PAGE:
There you have it. After months of Marco Rubio’s presidential campaign focusing inordinate amounts of money and attention on Florida, fueled by spokesman Alex Conant’s optimistic Sunshine State forecasts and punctuated by the candidate’s specious insistence that this was a bellwether for the Republican nomination, the butterfly ballots have at last been counted. The state’s ruthless primary mechanism—to the victor go the spoils, with nothing for second place—swept all ninety-nine of its delegates to Donald Trump. On the Ides of March, Floridians gave their native son a hard frontal stab. Out of sixty-seven counties, Rubio won only his home, Miami-Dade.
Last night was Insuperable Tuesday for Rubio as he took a beating across the electoral map. He placed fourth in every contest except his home state. In Ohio, he won less than 3 percent of the vote. But it was Florida where Rubio hung his hopes, and when he lost there, he emerged to a podium that appeared to be located in his garage to suspend his campaign. As the feeble lighting shaded his face with some rare five o’clock shadow, he lamented that this wasn’t “the year for a hopeful and optimistic message about our future.”
“I ask the American people, do not give into the fear. Do not give into the frustration,” Rubio said. Elsewhere in Florida, the maestro of those emotions was preparing to give his victory address, where he would accuse those who’d lowballed his vote totals of not understanding “basic physics.” Trump had shaken up the race once again. He won every state last night except Ohio and possibly Missouri, where he and Cruz are still deadlocked.
There will be plenty to learn from the Rubio autopsy, which the media is already conducting with its usual splattering indelicacy. The most interesting takeaway is that the Republican race has lost its only neoconservative. Rubio wanted to tear up the nuclear deal with Iran, hike defense spending by $1 trillion over the next decade and brush aside privacy concerns that have been raised over the NSA’s metadata collection. Now, the candidate whose appropriation of neoconservative scenery was so thorough that his campaign slogan was literally the name of a pro-Iraq War group sans two words is gone. For the intellectual school that sculpted GOP policy throughout much of the 2000s, it’s a dramatic tumble from influence.
Neoconservatives initially liked their chances in this election. Back when Rand Paul was petering out, hawkish commentators declared that the GOP flirtation with libertarianism was over, and that Republican voters, fuming over the barbarism of the Islamic State, were ready for a return to the “foreign policy of Ronald Reagan,” by which they meant the foreign policy of Woodrow Wilson. Now they’re faced with a presidential field that’s manifestly less interventionist than they are. The most hawkish candidate still standing, Senator Ted Cruz, is also one of the most dovish Republicans in the Senate, having opposed arms for the Syrian rebels and stood with Rand Paul on issues of surveillance. John Kasich, the military budget watchdog, thinks we need to stay out of Middle Eastern civil wars. And Donald Trump has repudiated George W. Bush’s foreign policy in the most full-throated terms imaginable.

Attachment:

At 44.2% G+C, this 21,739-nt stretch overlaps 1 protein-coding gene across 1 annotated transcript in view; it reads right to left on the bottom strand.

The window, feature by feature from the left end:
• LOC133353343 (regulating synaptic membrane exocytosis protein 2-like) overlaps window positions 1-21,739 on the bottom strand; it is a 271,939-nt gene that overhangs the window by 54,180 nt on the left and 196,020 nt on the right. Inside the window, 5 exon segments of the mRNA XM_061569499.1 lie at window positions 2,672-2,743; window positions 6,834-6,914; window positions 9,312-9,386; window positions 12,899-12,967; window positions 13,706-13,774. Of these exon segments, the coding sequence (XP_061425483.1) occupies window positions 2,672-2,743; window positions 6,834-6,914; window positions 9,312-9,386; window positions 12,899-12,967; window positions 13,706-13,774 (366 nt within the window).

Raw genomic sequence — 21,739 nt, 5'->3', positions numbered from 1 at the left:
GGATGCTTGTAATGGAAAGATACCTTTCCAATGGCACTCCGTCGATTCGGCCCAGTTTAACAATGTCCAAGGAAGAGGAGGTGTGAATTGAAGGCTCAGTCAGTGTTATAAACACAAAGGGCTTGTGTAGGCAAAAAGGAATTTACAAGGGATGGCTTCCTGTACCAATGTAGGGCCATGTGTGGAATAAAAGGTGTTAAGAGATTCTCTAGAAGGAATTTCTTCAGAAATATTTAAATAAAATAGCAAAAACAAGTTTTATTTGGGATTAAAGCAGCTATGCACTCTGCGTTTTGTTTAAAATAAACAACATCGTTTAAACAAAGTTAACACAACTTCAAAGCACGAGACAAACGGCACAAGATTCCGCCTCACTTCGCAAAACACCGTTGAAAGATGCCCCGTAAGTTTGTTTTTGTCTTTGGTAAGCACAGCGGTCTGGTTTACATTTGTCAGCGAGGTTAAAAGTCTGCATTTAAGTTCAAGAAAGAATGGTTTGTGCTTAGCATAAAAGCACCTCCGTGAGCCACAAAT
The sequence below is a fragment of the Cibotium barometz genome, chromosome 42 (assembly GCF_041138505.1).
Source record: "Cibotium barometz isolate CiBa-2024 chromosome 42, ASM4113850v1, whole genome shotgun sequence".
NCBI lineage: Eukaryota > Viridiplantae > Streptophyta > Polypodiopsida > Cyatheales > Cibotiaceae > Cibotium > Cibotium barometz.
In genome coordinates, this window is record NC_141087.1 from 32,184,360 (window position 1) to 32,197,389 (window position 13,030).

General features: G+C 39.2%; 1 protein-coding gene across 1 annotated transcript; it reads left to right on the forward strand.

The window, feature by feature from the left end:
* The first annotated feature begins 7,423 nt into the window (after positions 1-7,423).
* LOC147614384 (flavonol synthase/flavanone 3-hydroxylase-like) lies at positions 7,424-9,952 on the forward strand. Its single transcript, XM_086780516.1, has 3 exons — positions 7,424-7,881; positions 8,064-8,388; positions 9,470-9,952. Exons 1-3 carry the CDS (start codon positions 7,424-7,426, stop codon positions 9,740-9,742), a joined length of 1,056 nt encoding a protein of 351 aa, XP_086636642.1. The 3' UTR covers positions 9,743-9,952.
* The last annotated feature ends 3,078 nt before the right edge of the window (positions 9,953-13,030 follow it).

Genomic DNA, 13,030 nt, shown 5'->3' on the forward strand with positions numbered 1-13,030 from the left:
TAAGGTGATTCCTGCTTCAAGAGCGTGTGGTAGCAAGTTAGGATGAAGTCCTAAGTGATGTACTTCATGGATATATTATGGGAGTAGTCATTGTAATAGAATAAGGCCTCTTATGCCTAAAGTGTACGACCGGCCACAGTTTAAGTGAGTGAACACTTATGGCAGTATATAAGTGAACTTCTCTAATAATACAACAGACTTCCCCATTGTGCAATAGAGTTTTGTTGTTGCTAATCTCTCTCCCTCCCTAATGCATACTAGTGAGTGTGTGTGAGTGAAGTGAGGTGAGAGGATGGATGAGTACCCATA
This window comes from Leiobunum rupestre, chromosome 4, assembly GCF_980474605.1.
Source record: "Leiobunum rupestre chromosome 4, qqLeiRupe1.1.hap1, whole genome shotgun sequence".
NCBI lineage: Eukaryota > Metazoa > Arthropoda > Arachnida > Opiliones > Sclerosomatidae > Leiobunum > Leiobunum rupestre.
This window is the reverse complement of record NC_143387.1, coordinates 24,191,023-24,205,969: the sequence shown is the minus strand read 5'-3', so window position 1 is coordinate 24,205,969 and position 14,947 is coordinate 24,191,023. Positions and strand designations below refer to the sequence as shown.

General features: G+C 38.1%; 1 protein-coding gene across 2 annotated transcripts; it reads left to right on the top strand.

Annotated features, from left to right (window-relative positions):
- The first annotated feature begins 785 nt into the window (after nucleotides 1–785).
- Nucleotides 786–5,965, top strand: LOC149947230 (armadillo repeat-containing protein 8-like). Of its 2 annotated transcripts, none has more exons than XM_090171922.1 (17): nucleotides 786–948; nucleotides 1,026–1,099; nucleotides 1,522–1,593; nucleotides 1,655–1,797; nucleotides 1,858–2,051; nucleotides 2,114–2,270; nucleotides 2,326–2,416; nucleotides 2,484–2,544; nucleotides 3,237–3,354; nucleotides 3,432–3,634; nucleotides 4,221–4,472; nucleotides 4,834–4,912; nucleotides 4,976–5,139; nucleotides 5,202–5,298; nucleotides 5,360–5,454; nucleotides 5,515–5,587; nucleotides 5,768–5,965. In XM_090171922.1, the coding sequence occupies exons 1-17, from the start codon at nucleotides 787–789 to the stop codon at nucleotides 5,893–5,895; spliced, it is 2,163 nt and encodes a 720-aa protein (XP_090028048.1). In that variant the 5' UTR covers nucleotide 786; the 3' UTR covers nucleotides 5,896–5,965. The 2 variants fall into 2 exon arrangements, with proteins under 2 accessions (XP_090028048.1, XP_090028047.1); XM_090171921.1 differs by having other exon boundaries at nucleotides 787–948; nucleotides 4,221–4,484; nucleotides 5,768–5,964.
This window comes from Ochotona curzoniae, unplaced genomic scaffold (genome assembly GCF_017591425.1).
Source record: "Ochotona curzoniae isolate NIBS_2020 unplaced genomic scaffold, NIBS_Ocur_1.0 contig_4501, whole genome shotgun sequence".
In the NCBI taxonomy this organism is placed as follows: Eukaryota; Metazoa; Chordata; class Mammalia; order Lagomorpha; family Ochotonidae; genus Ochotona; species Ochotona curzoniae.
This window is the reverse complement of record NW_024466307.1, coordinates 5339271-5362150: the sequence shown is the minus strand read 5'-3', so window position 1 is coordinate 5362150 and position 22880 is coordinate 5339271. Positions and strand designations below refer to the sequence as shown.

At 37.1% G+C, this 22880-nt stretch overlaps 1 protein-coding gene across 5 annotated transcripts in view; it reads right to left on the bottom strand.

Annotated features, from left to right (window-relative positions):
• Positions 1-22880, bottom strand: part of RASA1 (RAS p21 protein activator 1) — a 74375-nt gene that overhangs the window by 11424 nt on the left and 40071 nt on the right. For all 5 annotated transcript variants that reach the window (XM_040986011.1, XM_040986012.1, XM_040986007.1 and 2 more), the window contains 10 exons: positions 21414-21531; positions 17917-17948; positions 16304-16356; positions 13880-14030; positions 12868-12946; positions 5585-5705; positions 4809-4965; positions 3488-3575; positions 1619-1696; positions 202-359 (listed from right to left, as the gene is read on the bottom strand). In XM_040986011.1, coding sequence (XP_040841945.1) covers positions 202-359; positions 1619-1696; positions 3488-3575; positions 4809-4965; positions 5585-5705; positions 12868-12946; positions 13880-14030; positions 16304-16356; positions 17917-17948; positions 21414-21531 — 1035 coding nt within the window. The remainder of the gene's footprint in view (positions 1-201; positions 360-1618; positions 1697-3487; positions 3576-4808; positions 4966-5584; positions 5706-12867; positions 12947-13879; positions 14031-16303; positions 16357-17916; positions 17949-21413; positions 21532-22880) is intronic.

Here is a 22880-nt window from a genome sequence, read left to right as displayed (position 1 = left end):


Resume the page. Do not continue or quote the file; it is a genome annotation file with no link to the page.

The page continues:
That’s not to say the Republican Party is skidding back in time towards Hiram Johnson. Just last week, Kasich pledged to establish a no-fly zone in Syria and if necessary shoot down Russian planes (too late!). But this is still the least hawkish Republican presidential field since 9/11. The conservative base’s reaction to ISIS—go to war sparingly, but make the sand glow when you do—was far more cold-eyed than the neocons anticipated.
As for the rest of the race, Ted Cruz once again finds himself in a pickle. The Texas senator has been trying to winnow the field to himself and Donald Trump, and even went so far as to spend money in Florida, a state he had no chance of winning, in the hopes of hastening Rubio’s exit. Now Rubio has finally departed and Cruz finds himself back where he started: in a three-way race caught between Trump and an establishment-flavored candidate. John Kasich won sixty-six delegates in Ohio, which could gas his campaign for another month to come. For those hell-bent on sinking Trump, Cleveland is starting to look very attractive.
Matt Purple is the deputy editor of Rare Politics.
Image: Flickr/Gage Skidmore.